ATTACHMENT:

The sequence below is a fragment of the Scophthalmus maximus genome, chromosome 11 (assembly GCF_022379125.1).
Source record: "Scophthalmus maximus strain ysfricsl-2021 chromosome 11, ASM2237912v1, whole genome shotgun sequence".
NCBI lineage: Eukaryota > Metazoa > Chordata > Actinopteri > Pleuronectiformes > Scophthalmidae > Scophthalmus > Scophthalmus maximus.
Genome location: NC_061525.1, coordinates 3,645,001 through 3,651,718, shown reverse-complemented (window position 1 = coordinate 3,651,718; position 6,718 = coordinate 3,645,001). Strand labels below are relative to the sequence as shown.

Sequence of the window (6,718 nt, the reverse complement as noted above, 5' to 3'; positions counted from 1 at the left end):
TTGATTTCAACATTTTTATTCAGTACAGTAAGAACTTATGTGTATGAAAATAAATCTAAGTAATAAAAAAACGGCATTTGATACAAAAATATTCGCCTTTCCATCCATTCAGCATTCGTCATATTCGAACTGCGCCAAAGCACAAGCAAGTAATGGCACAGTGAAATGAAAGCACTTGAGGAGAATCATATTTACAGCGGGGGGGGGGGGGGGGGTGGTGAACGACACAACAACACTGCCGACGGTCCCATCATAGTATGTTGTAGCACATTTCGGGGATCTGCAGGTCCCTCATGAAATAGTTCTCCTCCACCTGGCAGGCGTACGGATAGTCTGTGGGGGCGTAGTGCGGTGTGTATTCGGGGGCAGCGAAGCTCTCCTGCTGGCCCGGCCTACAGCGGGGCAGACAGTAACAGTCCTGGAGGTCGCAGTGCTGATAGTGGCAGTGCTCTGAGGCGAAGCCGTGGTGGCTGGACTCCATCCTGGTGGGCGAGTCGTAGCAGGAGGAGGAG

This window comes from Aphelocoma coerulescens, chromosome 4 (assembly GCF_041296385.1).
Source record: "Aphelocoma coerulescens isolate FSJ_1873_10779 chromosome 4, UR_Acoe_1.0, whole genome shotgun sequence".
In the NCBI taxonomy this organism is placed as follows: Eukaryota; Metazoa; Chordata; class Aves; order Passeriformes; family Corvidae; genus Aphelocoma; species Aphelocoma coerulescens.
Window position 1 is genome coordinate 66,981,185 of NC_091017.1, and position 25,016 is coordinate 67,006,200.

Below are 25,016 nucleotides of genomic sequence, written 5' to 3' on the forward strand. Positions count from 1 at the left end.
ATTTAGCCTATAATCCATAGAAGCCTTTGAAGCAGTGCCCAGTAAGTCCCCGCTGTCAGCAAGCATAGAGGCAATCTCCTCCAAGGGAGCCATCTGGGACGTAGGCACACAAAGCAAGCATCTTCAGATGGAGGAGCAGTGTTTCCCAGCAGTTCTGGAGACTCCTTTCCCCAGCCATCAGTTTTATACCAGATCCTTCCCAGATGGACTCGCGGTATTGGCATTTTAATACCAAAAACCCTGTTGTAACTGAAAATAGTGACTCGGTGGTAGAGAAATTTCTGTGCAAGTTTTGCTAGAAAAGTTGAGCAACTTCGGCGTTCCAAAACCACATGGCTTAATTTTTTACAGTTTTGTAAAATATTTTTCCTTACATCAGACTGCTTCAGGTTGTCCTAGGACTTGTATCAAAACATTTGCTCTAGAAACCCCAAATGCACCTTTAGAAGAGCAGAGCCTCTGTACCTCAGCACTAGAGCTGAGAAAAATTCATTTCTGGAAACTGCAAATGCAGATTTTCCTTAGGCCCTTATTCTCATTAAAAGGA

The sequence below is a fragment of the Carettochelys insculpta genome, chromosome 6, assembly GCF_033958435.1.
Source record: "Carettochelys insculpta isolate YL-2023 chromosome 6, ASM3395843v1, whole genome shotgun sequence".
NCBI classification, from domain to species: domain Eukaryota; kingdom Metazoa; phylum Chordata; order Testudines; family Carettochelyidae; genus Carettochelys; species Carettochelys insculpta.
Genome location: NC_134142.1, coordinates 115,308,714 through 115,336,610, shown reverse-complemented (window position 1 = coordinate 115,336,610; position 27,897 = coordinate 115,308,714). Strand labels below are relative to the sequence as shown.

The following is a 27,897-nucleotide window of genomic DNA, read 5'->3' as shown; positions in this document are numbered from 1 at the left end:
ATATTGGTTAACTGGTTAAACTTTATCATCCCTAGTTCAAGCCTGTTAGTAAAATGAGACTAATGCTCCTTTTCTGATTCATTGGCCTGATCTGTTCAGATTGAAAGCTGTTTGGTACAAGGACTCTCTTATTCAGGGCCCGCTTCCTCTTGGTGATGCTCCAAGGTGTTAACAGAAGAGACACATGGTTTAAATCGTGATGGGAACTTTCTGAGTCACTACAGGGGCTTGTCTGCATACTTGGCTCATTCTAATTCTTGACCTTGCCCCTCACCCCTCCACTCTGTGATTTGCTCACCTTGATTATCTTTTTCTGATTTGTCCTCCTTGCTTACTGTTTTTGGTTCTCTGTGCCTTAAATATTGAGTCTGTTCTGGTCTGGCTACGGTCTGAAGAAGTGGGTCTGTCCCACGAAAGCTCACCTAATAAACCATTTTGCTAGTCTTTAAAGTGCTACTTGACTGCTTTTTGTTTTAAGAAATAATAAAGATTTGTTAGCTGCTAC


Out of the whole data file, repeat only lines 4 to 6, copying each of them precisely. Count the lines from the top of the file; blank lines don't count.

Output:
Genome location: NC_061525.1, coordinates 3,645,001 through 3,651,718, shown reverse-complemented (window position 1 = coordinate 3,651,718; position 6,718 = coordinate 3,645,001). Strand labels below are relative to the sequence as shown.

Sequence of the window (6,718 nt, the reverse complement as noted above, 5' to 3'; positions counted from 1 at the left end):
TTGATTTCAACATTTTTATTCAGTACAGTAAGAACTTATGTGTATGAAAATAAATCTAAGTAATAAAAAAACGGCATTTGATACAAAAATATTCGCCTTTCCATCCATTCAGCATTCGTCATATTCGAACTGCGCCAAAGCACAAGCAAGTAATGGCACAGTGAAATGAAAGCACTTGAGGAGAATCATATTTACAGCGGGGGGGGGGGGGGGGGTGGTGAACGACACAACAACACTGCCGACGGTCCCATCATAGTATGTTGTAGCACATTTCGGGGATCTGCAGGTCCCTCATGAAATAGTTCTCCTCCACCTGGCAGGCGTACGGATAGTCTGTGGGGGCGTAGTGCGGTGTGTATTCGGGGGCAGCGAAGCTCTCCTGCTGGCCCGGCCTACAGCGGGGCAGACAGTAACAGTCCTGGAGGTCGCAGTGCTGATAGTGGCAGTGCTCTGAGGCGAAGCCGTGGTGGCTGGACTCCATCCTGGTGGGCGAGTCGTAGCAGGAGGAGGAG